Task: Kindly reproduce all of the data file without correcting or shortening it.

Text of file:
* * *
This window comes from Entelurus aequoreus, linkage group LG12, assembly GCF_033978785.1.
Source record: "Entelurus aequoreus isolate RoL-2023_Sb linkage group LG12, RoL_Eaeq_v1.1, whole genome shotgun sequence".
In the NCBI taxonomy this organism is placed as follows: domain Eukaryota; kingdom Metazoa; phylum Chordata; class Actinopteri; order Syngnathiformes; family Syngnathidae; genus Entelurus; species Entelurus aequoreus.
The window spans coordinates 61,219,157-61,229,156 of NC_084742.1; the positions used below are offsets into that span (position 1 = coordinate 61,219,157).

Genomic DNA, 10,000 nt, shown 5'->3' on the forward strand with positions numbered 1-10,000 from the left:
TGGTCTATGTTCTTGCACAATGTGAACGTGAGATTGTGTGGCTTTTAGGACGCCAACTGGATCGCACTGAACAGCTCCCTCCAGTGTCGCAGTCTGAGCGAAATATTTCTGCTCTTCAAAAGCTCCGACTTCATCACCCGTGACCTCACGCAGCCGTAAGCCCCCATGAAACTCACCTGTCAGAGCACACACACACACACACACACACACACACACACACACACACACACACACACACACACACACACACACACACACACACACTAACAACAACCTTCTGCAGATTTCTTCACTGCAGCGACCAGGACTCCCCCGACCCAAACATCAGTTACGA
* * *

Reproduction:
This window comes from Entelurus aequoreus, linkage group LG12, assembly GCF_033978785.1.
Source record: "Entelurus aequoreus isolate RoL-2023_Sb linkage group LG12, RoL_Eaeq_v1.1, whole genome shotgun sequence".
In the NCBI taxonomy this organism is placed as follows: domain Eukaryota; kingdom Metazoa; phylum Chordata; class Actinopteri; order Syngnathiformes; family Syngnathidae; genus Entelurus; species Entelurus aequoreus.
The window spans coordinates 61,219,157-61,229,156 of NC_084742.1; the positions used below are offsets into that span (position 1 = coordinate 61,219,157).

Genomic DNA, 10,000 nt, shown 5'->3' on the forward strand with positions numbered 1-10,000 from the left:
TGGTCTATGTTCTTGCACAATGTGAACGTGAGATTGTGTGGCTTTTAGGACGCCAACTGGATCGCACTGAACAGCTCCCTCCAGTGTCGCAGTCTGAGCGAAATATTTCTGCTCTTCAAAAGCTCCGACTTCATCACCCGTGACCTCACGCAGCCGTAAGCCCCCATGAAACTCACCTGTCAGAGCACACACACACACACACACACACACACACACACACACACACACACACACACACACACACACACACACACACACACACACTAACAACAACCTTCTGCAGATTTCTTCACTGCAGCGACCAGGACTCCCCCGACCCAAACATCAGTTACGA